Shingu Charpa, north ridge, attempts and deception. In July, sitting in the gorgeous Nangma Valley base camp, I hacked up nasty chunks of something laced with blood, stricken with who-knows-what. My ultra-strong and ultra-capable partner, Josh Wharton, paced away the time until I recovered enough to try again.
We'd made an attempt that failed when I fell sick one-third of the way up Shingu Charpa's 1,550m north ridge, a stunning-looking and highly sought line for which we received generous, greatly appreciated support from the Lyman Spitzer and Polartec Challenge grants. Unfortunately, the route largely consisted of vegetation, closed cracks, serious runouts, mud, and loose blocks. We retreated via a descent gully that comes in from the east to meet the ridge. A team of three Ukrainians (Igor Chaplinsky, Andrey Rodiontsev, and Orest Verbitsky) had failed on an earlier attempt and retreated down this gully. As I blew our weather window recovering, we watched them return to retry the route, skipping the bottom third of the route by coming up the descent gully and continuing up the north ridge. We lost sight of them as they turned the summit ridge onto the side facing the village of Kande.
After a week out, they returned to camp triumphant, and we offered them our sincere congratulations. They were friendly and kind, with Orest remaining mostly silent, Andrey speaking a little, and Igor talking a lot, eager to tell us about their success. Despite our personal disappointment, we were happy for them. So it goes.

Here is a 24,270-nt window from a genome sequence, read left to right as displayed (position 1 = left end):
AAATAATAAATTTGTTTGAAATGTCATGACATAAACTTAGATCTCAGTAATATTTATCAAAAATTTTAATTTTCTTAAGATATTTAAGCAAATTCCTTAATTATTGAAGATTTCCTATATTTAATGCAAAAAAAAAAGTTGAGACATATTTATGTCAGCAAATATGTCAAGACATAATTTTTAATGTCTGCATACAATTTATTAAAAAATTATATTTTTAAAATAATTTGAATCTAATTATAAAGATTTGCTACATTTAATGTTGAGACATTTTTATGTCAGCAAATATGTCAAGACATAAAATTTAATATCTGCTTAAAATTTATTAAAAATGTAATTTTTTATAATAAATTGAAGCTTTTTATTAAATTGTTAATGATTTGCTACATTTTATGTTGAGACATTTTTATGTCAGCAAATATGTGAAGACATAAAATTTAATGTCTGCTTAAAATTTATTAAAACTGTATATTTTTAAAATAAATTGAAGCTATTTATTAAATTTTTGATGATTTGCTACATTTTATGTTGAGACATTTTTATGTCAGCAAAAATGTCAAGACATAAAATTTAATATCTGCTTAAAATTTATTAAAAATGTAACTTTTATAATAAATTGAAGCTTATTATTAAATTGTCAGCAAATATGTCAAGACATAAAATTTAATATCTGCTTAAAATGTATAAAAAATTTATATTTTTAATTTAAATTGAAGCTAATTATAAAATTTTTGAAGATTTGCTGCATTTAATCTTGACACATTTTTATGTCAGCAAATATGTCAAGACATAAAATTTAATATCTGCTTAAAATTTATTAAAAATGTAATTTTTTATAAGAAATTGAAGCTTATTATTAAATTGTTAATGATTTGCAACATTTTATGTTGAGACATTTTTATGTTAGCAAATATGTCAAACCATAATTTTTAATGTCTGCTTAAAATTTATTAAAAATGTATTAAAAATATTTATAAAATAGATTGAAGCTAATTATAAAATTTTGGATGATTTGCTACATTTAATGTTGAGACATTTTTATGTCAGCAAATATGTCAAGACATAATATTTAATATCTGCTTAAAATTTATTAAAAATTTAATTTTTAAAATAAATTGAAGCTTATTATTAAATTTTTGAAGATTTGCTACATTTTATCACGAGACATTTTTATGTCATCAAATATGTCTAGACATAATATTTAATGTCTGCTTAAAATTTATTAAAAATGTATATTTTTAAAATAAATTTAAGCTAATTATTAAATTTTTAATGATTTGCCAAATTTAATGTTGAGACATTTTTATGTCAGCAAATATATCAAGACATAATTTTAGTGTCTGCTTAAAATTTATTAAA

A couple of weeks of rain followed. Near the end of our trip we got a brief window and punched it. We again started from the very bottom, because we wanted climb the whole thing. Josh and I climbed 45 pitches in three days and spent a fourth descending (Aug 18-21), all free/ clean on lead to 5.11+ (second jugging with the pack). We shivered through the nights due to our weight-obsessed-no-bivy-gear idea, which made sense in the sun at base camp. It was real climbing from beginning to end, with the technical crux coming in the middle, as we expected (thus Josh's leader block). The route offered little in the way of good climbing and the piles of garbage left by the Ukrainians didn’t help (we carried off some of their mess). But the positioning was spectacular, the views immaculate, and the feeling of freedom wonderful. Like it always is.
Early afternoon on day three, we realized the inadequacy of our setup; the white stuff up high was solid ice, not snow. With ultralight boots for the leader, sneakers for the second, strap-on aluminum crampons for both, and one-and-a-half ice axes, it felt too dangerous. In retrospect, perhaps we could have made it work, but what the hell, the thing had already been climbed. So we thought. Maybe wed have pushed harder, maybe not. I don’t know. The cliché we strive for, to climb for only ourselves, dictates that our decisions should be our own. Indeed they should, and so we made our call to bail some 60m vertical and perhaps 150m horizontal from the summit. No excuses, we failed.
As we left Kande, the villagers, who have an unobstructed view of the peak, were certain that the Ukrainians did not summit either. We brushed it off, trusting the word of the Ukrainians.